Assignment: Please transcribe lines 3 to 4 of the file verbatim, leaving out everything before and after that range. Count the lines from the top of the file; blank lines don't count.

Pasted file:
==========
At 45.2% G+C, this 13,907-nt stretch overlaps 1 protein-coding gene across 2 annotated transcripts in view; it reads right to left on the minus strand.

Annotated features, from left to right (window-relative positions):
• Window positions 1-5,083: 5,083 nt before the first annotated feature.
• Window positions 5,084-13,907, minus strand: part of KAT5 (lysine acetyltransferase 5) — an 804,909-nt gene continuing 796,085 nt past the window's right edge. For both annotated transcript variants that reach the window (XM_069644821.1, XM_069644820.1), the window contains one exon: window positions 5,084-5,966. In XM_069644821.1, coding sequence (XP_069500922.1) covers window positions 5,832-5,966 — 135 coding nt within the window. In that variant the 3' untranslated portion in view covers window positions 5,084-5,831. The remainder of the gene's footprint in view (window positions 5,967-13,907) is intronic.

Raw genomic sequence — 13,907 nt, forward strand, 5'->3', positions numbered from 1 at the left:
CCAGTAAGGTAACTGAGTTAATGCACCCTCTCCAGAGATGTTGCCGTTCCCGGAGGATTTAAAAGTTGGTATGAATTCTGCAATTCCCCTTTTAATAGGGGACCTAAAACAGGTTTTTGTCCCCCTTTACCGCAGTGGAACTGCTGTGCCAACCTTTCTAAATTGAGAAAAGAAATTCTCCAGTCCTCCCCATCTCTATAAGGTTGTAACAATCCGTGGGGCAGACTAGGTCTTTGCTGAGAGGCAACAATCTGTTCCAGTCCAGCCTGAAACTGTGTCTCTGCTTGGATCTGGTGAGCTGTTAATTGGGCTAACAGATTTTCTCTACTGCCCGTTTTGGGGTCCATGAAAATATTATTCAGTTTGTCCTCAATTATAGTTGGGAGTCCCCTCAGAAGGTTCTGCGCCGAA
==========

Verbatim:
• Window positions 1-5,083: 5,083 nt before the first annotated feature.
• Window positions 5,084-13,907, minus strand: part of KAT5 (lysine acetyltransferase 5) — an 804,909-nt gene continuing 796,085 nt past the window's right edge. For both annotated transcript variants that reach the window (XM_069644821.1, XM_069644820.1), the window contains one exon: window positions 5,084-5,966. In XM_069644821.1, coding sequence (XP_069500922.1) covers window positions 5,832-5,966 — 135 coding nt within the window. In that variant the 3' untranslated portion in view covers window positions 5,084-5,831. The remainder of the gene's footprint in view (window positions 5,967-13,907) is intronic.